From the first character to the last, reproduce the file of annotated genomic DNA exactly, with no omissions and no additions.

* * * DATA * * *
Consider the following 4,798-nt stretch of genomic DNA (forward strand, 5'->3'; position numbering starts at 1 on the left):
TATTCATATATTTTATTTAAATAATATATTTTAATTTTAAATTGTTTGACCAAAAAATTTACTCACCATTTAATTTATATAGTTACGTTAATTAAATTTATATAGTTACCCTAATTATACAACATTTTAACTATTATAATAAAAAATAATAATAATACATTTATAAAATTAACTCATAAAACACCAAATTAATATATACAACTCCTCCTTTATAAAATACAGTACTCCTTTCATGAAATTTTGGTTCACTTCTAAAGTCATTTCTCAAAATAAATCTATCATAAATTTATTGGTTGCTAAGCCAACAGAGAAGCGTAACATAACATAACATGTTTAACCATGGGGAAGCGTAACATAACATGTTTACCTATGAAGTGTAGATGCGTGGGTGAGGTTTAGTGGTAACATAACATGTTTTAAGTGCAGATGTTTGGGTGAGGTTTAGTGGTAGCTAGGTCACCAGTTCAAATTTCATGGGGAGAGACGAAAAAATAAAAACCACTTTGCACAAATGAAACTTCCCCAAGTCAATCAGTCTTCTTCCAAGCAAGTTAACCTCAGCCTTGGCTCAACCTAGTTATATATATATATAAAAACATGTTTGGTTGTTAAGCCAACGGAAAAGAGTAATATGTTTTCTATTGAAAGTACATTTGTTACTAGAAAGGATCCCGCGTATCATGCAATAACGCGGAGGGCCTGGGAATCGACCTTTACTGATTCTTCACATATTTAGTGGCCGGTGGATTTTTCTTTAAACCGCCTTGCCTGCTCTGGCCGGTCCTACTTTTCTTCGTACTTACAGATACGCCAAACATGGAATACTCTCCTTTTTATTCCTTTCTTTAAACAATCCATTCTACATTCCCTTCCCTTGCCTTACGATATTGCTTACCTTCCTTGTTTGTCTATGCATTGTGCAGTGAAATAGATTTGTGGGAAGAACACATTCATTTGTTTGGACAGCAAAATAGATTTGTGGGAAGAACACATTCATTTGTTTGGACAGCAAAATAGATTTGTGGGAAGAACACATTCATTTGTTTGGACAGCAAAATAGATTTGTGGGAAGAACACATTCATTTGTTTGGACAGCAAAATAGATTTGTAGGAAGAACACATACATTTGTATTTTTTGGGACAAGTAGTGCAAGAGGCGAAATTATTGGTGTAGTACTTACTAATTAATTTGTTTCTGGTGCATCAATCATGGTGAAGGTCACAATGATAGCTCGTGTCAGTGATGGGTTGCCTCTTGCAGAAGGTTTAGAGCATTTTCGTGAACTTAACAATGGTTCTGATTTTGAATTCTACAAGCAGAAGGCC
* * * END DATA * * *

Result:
Consider the following 4,798-nt stretch of genomic DNA (forward strand, 5'->3'; position numbering starts at 1 on the left):
TATTCATATATTTTATTTAAATAATATATTTTAATTTTAAATTGTTTGACCAAAAAATTTACTCACCATTTAATTTATATAGTTACGTTAATTAAATTTATATAGTTACCCTAATTATACAACATTTTAACTATTATAATAAAAAATAATAATAATACATTTATAAAATTAACTCATAAAACACCAAATTAATATATACAACTCCTCCTTTATAAAATACAGTACTCCTTTCATGAAATTTTGGTTCACTTCTAAAGTCATTTCTCAAAATAAATCTATCATAAATTTATTGGTTGCTAAGCCAACAGAGAAGCGTAACATAACATAACATGTTTAACCATGGGGAAGCGTAACATAACATGTTTACCTATGAAGTGTAGATGCGTGGGTGAGGTTTAGTGGTAACATAACATGTTTTAAGTGCAGATGTTTGGGTGAGGTTTAGTGGTAGCTAGGTCACCAGTTCAAATTTCATGGGGAGAGACGAAAAAATAAAAACCACTTTGCACAAATGAAACTTCCCCAAGTCAATCAGTCTTCTTCCAAGCAAGTTAACCTCAGCCTTGGCTCAACCTAGTTATATATATATATAAAAACATGTTTGGTTGTTAAGCCAACGGAAAAGAGTAATATGTTTTCTATTGAAAGTACATTTGTTACTAGAAAGGATCCCGCGTATCATGCAATAACGCGGAGGGCCTGGGAATCGACCTTTACTGATTCTTCACATATTTAGTGGCCGGTGGATTTTTCTTTAAACCGCCTTGCCTGCTCTGGCCGGTCCTACTTTTCTTCGTACTTACAGATACGCCAAACATGGAATACTCTCCTTTTTATTCCTTTCTTTAAACAATCCATTCTACATTCCCTTCCCTTGCCTTACGATATTGCTTACCTTCCTTGTTTGTCTATGCATTGTGCAGTGAAATAGATTTGTGGGAAGAACACATTCATTTGTTTGGACAGCAAAATAGATTTGTGGGAAGAACACATTCATTTGTTTGGACAGCAAAATAGATTTGTGGGAAGAACACATTCATTTGTTTGGACAGCAAAATAGATTTGTGGGAAGAACACATTCATTTGTTTGGACAGCAAAATAGATTTGTAGGAAGAACACATACATTTGTATTTTTTGGGACAAGTAGTGCAAGAGGCGAAATTATTGGTGTAGTACTTACTAATTAATTTGTTTCTGGTGCATCAATCATGGTGAAGGTCACAATGATAGCTCGTGTCAGTGATGGGTTGCCTCTTGCAGAAGGTTTAGAGCATTTTCGTGAACTTAACAATGGTTCTGATTTTGAATTCTACAAGCAGAAGGCC